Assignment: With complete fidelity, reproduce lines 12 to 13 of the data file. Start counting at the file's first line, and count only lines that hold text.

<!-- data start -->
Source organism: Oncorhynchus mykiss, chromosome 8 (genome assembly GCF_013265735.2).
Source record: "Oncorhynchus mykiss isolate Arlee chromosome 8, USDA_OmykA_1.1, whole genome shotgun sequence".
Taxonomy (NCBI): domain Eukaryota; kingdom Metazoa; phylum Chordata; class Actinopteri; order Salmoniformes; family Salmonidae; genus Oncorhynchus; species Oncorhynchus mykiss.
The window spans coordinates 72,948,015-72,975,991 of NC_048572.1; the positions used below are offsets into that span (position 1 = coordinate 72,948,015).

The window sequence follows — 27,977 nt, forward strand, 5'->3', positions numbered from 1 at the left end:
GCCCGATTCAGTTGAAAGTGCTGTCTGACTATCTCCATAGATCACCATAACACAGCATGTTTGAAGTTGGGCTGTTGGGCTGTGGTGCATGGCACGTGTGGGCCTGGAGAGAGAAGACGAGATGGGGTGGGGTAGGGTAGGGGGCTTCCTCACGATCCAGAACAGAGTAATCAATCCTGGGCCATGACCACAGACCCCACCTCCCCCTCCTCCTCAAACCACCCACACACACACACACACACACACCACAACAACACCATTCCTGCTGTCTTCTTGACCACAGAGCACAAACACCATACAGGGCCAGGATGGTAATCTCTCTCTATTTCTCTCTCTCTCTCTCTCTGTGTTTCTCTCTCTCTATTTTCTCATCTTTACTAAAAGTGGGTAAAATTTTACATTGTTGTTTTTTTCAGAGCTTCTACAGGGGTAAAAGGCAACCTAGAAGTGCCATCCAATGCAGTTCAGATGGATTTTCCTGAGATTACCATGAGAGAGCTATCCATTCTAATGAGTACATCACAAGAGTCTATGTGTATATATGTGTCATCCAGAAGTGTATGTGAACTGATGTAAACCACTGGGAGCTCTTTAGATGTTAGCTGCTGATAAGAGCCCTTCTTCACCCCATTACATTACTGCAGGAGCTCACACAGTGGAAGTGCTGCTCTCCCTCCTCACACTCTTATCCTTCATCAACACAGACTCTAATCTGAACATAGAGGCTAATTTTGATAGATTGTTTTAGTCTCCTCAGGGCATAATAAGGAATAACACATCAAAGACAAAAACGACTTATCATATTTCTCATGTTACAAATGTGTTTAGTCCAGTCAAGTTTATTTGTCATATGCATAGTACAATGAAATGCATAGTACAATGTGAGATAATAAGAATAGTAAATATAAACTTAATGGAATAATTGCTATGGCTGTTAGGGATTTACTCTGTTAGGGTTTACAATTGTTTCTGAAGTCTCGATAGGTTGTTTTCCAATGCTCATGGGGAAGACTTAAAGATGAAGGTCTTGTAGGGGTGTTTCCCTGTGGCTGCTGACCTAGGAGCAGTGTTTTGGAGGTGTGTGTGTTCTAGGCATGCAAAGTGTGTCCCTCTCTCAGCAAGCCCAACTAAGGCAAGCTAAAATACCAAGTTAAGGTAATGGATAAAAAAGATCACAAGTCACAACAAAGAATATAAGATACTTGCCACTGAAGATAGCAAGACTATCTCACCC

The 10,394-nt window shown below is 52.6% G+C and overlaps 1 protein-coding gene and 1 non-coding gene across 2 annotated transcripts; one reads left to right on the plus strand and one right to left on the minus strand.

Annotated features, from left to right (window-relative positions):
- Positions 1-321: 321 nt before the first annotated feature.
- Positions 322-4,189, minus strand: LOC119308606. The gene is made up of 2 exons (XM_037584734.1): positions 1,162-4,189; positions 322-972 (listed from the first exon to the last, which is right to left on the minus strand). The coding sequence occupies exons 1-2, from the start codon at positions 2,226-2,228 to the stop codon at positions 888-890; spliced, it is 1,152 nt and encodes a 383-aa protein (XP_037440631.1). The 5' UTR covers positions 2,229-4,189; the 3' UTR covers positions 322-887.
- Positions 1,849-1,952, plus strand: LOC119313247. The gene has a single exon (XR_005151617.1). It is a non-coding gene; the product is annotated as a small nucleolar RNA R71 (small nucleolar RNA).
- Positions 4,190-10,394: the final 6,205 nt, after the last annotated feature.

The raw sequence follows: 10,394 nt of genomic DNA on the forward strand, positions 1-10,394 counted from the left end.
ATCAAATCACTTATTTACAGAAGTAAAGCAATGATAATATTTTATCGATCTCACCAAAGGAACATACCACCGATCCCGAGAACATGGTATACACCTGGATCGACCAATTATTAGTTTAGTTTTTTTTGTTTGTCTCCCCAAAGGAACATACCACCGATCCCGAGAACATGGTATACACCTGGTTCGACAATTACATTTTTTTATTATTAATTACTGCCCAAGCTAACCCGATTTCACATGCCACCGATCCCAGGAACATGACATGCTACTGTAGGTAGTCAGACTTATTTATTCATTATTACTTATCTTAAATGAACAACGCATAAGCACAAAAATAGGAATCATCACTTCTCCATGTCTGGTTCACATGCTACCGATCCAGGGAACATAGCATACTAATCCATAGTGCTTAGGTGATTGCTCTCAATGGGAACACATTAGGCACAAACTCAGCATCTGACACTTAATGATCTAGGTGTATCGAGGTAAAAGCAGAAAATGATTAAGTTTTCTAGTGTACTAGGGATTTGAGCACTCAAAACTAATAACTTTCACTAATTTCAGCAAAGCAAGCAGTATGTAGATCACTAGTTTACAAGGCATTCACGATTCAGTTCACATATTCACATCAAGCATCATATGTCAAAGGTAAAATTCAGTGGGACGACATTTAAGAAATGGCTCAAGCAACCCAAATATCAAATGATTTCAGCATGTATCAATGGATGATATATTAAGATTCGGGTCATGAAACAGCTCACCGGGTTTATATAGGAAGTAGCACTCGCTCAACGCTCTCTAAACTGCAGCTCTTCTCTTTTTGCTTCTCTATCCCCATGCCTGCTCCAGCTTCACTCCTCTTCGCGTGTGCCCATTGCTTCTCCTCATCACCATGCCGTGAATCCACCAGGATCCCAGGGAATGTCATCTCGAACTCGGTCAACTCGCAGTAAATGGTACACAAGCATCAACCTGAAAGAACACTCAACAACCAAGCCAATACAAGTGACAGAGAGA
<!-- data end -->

- Positions 4,190-10,394: the final 6,205 nt, after the last annotated feature.

The raw sequence follows: 10,394 nt of genomic DNA on the forward strand, positions 1-10,394 counted from the left end.